16,007 Posts
We've tried both the Garmin system and Android Auto over a 2,200 mile drive. No question that Android Auto is much more intuitive to find a destination point. The Garmin is very klunky. However, the Garmin seems to work much more smoothly in the RTL-E and to have many more features. I'd like to have the Android Auto traffic and the Garmin interface, but of course it's one or the other. So far we are preferring the Garmin overall.
I've noticed the Garmin system in my brother's '16 Civic has glitches (as does the entire infotainment system that has already prompted two software updates). Just the other day, it was trying to route us the opposite direction that we needed to go for no apparent reason. We just kept driving the correct way and after a couple of miles it finally "re...CAL...cu...lated" and corrected itself.

I never had any problems with the decade-old system in any of my G1s. It always got me where I needed to go although the graphics looked on par with an Atari 2600 from the 70s. It never crashed or froze or needed to be rebooted like some of the more complex systems today. The newer ones sure are a lot prettier to look at, though. :)
 

·
Registered
Joined
·
46 Posts
Google maps is still much faster updating new roads. We had a new bypass opened in the past month and it's already on Google Maps when using Android Auto. In Garmin, it looks like I'm driving in a cow pasture. Agree that Google has a more robust vocabulary as well. Eager to see Waze added to the choices for navigation. Also enjoy having Amazon Prime Music. Will enjoy the Sirius XM during the 3-month trial, but can't see paying for music with the already paid for or free options. Also glad that Honda finally got around to including HD radio. Couldn't believe it wasn't on my 2014 RL SE when I had it on Avis RENTAL Chevy Cobalt in 2009!
 

·
Administrator
Joined
·
16,007 Posts
"Online" maps like Google Maps, Apple Maps, etc. will always be more accurate since they're continuously updated. The Garmin maps that came with the vehicle are already months, if not a year old. At least Honda's newest models with the Garmin system get 4 free updates. For older models with non-Garmin systems, those 4 updates would cost $600 if you buy them right when they come out and they're still months out of date even brand new!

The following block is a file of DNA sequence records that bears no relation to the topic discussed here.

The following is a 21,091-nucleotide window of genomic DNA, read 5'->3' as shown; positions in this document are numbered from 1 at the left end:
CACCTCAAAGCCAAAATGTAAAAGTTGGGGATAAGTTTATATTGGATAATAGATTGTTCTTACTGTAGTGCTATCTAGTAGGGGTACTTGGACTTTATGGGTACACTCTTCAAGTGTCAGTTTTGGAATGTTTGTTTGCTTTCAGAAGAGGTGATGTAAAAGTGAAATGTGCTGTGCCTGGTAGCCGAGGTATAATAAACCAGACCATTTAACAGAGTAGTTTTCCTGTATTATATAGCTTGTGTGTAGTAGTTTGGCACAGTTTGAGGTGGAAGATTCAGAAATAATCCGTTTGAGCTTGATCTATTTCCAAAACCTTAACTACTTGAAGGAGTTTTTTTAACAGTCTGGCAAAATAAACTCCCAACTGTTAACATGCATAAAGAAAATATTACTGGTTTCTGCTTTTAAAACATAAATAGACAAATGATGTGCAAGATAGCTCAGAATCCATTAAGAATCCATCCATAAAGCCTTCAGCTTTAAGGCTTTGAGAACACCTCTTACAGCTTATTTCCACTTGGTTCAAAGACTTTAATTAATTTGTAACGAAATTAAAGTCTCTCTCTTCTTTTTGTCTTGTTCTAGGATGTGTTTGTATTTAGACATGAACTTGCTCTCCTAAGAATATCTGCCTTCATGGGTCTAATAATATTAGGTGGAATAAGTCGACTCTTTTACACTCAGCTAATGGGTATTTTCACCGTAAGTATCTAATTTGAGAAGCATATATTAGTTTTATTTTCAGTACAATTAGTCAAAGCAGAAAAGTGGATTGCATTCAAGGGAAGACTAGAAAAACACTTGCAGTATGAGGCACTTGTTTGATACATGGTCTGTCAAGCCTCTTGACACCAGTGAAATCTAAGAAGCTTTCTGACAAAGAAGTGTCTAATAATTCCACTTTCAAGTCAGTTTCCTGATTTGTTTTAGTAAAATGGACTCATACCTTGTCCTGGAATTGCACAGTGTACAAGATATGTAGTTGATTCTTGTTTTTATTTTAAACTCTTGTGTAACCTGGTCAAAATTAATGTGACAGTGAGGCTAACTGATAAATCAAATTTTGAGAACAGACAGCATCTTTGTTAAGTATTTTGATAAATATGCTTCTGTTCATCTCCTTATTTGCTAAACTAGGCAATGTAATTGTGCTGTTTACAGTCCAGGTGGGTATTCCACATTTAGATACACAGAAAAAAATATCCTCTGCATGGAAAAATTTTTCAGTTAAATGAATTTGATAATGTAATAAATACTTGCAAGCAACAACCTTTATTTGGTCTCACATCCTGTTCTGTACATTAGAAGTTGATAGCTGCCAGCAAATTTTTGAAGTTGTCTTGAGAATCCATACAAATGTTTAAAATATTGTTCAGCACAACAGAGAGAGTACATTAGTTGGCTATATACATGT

·
Registered
Joined
·
153 Posts
Other than the Google Maps aspect comma I'm actually very disappointed in Android Auto. Today I actually gave up and rolled cable up and threw it in the back. I find the Android auto interface to be very difficult to figure out. But I never have been quick to it picking up these new technologies.
 

·
Super Moderator
2017 Ridgeline RTL-E, Northeast U.S.
Joined
·
2,891 Posts
can you comment more on benefits over the stock garmin? the only real difference between the trim i want and the next one up (which i'm still deciding on) is the navi, bed audio, and led headlights. the difference between the two trims is $4k, so I'm still deciding whether i want the garmin nav or not.
That 4K difference also includes AWD standard on the RTL-E. So assuming that you're going to get all-wheel-drive anyway, thinking of it as $4000 is a little misleading. And if you weren't planning to get it, you'd at least want to mention that as one of the key differentiators between the two trim levels.

I'm an iPhone guy and I don't think Apple has as good a map as Google. But I've also been using Garmin products for years. I like them. The traffic data isn't as good as Google's, but I actually prefer the user interface. It's designed for driving. There a lot of images of intersections and helpful information that you won't get on Google. For pure driving advantage, the Ridgeline's Garmin package is pretty darn good. I've been impressed. I think it's probably especially good for roadways you haven't traveled before. It may not help you as much on your commute.
 

·
Registered
Joined
·
395 Posts
That 4K difference also includes AWD standard on the RTL-E. So assuming that you're going to get all-wheel-drive anyway, thinking of it as $4000 is a little misleading. And if you weren't planning to get it, you'd at least want to mention that as one of the key differentiators between the two trim levels.
oops forgot to mention i was referring to the canadian trims ex-l and touring. AWD is standard across all five trims
 

·
Registered
Joined
·
18 Posts
I like Android Auto. It gives the choice of Waze or Google maps both of which I prefer to the Garmin. I get constant reminders that an update is available for the Garmin but it's a pain updating taking (I'm told by the dealer) 4 hours while with Waze and Google they are constantly updated. I also enjoy listening to many British radio stations with Android Auto. The satellite radio is expensive with fewer stations and I really don't miss Howard stern.
 
1 - 17 of 17 Posts
Top